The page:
The new ‘Jane Crow’ in the foster care system separates children from their poor mothers
Good (albeit hard) look at an issue that anyone who cares about child welfare should be concerned about — the wrongful removal of kids from their families primarily due to poverty. This is a difficult issue with no easy solutions because we don’t want children to remain with families who are truly neglecting and abusing them. But we also have to face the fact that removing a child from their family significantly impacts children and should only be done when there is no other option for protecting them.
There’s no denying that some people shouldn’t be in charge of the welfare of any children—theirs or otherwise. But poor parents who are struggling to make ends meet, who overwhelmingly love and take care of their children, and have no history of abusing them should not be penalized for making mistakes that do not warrant removal. This can disrupt the lives of their kids for long periods of time or even permanently. It can also be devastating for parents—who end up spending hours fighting for custody. Even worse, it seems as if several thousand of these families have their children returned to them in a month or less, which means the cases weren’t as dire as the agencies made them out to be.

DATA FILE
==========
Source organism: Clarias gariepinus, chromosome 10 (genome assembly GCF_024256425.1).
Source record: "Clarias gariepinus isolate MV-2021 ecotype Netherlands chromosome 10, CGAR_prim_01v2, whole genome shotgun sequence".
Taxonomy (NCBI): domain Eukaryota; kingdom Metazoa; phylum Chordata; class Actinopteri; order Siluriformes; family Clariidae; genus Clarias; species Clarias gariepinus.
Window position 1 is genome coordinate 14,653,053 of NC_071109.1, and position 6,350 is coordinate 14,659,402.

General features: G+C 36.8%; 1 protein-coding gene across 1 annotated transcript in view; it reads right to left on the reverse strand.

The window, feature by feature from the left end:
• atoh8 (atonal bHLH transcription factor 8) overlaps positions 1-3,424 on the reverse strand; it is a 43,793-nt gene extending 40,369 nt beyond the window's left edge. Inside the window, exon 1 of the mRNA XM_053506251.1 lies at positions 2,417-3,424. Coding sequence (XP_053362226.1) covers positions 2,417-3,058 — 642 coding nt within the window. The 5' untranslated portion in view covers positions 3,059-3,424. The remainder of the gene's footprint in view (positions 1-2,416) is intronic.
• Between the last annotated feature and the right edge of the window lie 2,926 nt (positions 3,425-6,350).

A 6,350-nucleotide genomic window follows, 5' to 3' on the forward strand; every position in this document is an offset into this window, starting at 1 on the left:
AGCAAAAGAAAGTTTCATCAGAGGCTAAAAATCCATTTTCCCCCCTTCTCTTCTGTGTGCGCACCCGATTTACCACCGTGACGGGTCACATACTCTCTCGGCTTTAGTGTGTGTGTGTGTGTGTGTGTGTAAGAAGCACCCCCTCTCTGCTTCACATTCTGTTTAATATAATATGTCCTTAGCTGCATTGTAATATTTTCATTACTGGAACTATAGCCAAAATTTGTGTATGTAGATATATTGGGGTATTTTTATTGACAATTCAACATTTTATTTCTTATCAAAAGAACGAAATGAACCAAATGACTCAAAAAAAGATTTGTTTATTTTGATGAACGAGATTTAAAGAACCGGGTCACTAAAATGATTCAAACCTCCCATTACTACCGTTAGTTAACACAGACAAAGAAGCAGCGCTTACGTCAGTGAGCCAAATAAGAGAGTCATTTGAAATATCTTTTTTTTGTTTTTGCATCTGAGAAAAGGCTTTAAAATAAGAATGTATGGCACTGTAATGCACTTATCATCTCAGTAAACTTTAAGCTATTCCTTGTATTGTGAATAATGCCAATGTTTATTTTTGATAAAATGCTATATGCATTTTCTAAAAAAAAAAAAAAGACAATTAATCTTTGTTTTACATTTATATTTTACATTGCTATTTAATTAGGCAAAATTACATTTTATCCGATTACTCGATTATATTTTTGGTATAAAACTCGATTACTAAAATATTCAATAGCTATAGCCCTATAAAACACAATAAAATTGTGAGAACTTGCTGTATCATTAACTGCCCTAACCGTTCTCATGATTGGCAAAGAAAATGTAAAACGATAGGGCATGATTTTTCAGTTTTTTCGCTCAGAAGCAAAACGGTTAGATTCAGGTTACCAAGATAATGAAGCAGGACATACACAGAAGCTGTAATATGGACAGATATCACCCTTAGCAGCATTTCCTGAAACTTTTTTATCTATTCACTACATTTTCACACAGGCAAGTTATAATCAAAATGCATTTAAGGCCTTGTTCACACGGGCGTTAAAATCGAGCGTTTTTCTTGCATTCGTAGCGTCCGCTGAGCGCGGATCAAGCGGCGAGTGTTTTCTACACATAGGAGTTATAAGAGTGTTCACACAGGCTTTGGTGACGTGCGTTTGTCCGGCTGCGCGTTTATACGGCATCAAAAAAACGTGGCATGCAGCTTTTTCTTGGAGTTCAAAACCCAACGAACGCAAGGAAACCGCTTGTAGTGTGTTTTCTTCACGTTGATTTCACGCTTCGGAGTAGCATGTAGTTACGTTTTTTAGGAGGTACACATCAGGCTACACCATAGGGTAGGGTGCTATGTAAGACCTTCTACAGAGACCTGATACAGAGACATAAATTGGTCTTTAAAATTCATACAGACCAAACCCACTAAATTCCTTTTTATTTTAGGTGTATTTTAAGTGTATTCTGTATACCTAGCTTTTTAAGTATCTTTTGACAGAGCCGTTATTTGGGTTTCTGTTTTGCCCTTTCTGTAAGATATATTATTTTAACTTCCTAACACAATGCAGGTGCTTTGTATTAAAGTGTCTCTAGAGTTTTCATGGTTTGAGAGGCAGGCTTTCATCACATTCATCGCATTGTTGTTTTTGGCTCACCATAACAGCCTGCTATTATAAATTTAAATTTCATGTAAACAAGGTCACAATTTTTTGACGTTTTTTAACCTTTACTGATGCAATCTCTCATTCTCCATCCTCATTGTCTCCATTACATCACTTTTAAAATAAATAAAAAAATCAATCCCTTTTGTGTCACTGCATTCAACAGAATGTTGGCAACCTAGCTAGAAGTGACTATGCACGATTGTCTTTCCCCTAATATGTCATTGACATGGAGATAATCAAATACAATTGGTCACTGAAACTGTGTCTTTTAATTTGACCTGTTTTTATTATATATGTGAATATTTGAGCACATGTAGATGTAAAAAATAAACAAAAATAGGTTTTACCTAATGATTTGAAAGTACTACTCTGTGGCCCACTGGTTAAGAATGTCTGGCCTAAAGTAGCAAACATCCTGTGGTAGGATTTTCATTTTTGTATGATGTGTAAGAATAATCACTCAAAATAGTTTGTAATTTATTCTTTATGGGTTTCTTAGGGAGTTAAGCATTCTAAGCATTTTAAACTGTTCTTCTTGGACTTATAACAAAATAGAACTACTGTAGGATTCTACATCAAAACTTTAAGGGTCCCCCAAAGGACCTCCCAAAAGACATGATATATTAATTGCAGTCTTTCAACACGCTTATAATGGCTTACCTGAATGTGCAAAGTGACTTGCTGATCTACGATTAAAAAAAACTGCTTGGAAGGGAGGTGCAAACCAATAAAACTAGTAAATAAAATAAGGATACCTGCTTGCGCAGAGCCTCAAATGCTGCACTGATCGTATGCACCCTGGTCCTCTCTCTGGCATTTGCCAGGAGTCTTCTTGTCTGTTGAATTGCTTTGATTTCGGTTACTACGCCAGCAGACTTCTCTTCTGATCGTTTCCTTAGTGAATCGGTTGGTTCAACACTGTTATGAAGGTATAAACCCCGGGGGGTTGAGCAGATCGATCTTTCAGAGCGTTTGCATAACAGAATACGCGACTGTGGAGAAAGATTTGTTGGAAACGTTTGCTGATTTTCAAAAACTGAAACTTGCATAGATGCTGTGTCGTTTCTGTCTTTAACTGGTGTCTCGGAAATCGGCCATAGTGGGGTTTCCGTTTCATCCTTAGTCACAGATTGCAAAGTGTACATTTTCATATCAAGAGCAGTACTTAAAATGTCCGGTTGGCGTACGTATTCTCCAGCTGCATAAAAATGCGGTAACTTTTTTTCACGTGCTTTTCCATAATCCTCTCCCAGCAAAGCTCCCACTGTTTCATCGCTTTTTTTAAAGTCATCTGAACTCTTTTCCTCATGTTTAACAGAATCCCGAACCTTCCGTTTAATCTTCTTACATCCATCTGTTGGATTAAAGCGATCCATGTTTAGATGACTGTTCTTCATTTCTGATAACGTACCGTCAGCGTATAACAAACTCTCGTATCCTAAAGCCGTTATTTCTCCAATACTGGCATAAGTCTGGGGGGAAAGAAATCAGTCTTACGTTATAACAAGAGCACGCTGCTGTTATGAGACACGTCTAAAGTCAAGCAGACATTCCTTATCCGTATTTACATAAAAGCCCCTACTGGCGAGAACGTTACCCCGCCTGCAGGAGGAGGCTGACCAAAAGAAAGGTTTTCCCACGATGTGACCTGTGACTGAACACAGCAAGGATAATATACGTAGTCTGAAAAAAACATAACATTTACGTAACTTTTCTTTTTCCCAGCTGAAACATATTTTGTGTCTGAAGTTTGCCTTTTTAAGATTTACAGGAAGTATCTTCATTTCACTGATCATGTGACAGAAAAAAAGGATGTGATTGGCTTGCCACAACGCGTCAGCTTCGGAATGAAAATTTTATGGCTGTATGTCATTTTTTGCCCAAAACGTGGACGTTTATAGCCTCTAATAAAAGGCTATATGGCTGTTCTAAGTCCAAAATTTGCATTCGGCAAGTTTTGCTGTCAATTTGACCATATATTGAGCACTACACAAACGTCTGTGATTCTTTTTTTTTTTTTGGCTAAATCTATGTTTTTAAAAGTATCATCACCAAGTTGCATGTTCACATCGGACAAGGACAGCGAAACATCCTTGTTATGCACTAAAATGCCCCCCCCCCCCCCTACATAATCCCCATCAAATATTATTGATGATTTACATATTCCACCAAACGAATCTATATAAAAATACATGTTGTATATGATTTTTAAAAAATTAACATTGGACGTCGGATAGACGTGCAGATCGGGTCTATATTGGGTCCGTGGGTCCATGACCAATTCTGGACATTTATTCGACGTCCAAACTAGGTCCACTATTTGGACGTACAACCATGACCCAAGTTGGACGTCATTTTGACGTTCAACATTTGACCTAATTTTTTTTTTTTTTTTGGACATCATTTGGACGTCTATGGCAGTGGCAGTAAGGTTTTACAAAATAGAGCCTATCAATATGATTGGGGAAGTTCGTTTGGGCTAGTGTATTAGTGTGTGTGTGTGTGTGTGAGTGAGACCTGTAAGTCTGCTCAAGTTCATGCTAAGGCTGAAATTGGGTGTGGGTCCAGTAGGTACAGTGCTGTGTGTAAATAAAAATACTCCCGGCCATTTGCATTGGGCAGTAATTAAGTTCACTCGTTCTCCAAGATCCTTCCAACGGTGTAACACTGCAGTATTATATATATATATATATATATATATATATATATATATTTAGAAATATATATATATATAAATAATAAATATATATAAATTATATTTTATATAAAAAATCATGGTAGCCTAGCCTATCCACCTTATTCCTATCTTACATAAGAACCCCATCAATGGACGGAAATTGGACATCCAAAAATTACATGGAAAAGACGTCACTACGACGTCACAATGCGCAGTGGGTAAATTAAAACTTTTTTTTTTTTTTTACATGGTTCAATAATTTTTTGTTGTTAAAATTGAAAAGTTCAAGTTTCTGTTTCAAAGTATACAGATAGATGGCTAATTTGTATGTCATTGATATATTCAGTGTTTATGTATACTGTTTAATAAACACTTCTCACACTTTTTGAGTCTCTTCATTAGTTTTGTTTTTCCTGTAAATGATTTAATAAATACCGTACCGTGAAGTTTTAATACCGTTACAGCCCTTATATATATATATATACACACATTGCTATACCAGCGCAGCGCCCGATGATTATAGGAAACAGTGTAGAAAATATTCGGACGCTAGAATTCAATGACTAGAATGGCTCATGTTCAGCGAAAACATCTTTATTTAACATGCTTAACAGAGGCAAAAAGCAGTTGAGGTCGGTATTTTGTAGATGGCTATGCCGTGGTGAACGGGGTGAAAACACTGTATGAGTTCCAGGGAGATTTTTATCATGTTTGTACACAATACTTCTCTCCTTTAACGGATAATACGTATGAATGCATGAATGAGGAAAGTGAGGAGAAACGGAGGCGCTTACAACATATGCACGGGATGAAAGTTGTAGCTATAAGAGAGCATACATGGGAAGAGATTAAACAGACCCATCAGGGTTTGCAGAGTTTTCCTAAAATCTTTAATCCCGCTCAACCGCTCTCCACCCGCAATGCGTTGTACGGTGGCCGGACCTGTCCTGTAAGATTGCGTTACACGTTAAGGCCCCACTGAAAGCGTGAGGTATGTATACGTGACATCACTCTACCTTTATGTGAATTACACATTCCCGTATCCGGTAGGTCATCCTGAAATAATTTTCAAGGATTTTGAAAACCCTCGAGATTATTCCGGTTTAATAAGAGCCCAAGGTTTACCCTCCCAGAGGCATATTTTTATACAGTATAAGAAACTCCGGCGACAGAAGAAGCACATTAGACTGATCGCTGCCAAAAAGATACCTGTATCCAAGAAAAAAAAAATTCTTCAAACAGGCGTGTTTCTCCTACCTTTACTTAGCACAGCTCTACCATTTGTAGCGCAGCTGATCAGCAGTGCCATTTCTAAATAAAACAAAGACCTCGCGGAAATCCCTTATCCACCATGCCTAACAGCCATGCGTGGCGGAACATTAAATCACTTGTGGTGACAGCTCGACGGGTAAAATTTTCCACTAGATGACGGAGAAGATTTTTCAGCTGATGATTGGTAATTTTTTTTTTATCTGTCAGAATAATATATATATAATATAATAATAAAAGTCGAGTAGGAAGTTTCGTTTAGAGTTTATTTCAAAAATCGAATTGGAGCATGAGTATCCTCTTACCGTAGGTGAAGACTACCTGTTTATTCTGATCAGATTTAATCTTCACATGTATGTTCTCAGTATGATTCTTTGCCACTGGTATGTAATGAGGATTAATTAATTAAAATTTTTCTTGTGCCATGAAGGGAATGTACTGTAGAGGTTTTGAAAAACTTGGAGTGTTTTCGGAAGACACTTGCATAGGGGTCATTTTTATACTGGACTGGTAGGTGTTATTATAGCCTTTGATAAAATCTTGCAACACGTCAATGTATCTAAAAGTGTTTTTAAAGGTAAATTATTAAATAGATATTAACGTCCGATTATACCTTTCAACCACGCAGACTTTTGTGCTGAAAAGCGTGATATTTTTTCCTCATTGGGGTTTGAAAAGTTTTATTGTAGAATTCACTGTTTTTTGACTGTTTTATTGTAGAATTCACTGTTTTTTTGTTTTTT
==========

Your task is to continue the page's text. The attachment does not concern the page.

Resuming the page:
Vivek Sankaran, a professor at the University of Michigan Law School, has examined short-term placements of children in foster care. He learned that in the 2013 federal fiscal year, 25,000 children nationwide were in foster care for 30 days or fewer, about 10 percent of the total removals.
“We’ve inflicted the most devastating remedy we have on these families, then we’re basically saying, within a month, ‘Sorry, our mistake,’” he said. “And these families are left to deal with the consequences.”
The example given in this article is worth reading and thinking about. We must do better.
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